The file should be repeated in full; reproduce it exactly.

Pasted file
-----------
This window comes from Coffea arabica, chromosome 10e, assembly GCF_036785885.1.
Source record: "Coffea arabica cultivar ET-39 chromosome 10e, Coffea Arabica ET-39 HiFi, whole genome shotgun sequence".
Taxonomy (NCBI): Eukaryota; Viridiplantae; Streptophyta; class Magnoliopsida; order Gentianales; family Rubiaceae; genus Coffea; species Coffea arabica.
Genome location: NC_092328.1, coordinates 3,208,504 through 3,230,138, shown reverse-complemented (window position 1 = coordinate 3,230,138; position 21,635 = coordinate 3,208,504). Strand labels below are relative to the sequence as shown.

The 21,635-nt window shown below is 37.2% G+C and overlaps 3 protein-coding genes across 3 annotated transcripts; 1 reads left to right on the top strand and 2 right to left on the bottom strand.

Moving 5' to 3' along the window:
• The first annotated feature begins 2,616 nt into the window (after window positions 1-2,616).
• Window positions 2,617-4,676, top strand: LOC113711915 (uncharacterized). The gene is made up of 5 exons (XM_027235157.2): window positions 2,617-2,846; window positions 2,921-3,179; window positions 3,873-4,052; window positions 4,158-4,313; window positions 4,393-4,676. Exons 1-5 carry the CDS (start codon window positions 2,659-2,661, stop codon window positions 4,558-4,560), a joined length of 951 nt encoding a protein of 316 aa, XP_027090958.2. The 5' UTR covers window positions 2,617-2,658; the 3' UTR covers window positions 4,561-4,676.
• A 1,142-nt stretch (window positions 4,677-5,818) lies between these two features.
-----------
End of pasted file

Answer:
This window comes from Coffea arabica, chromosome 10e, assembly GCF_036785885.1.
Source record: "Coffea arabica cultivar ET-39 chromosome 10e, Coffea Arabica ET-39 HiFi, whole genome shotgun sequence".
Taxonomy (NCBI): Eukaryota; Viridiplantae; Streptophyta; class Magnoliopsida; order Gentianales; family Rubiaceae; genus Coffea; species Coffea arabica.
Genome location: NC_092328.1, coordinates 3,208,504 through 3,230,138, shown reverse-complemented (window position 1 = coordinate 3,230,138; position 21,635 = coordinate 3,208,504). Strand labels below are relative to the sequence as shown.

The 21,635-nt window shown below is 37.2% G+C and overlaps 3 protein-coding genes across 3 annotated transcripts; 1 reads left to right on the top strand and 2 right to left on the bottom strand.

Moving 5' to 3' along the window:
• The first annotated feature begins 2,616 nt into the window (after window positions 1-2,616).
• Window positions 2,617-4,676, top strand: LOC113711915 (uncharacterized). The gene is made up of 5 exons (XM_027235157.2): window positions 2,617-2,846; window positions 2,921-3,179; window positions 3,873-4,052; window positions 4,158-4,313; window positions 4,393-4,676. Exons 1-5 carry the CDS (start codon window positions 2,659-2,661, stop codon window positions 4,558-4,560), a joined length of 951 nt encoding a protein of 316 aa, XP_027090958.2. The 5' UTR covers window positions 2,617-2,658; the 3' UTR covers window positions 4,561-4,676.
• A 1,142-nt stretch (window positions 4,677-5,818) lies between these two features.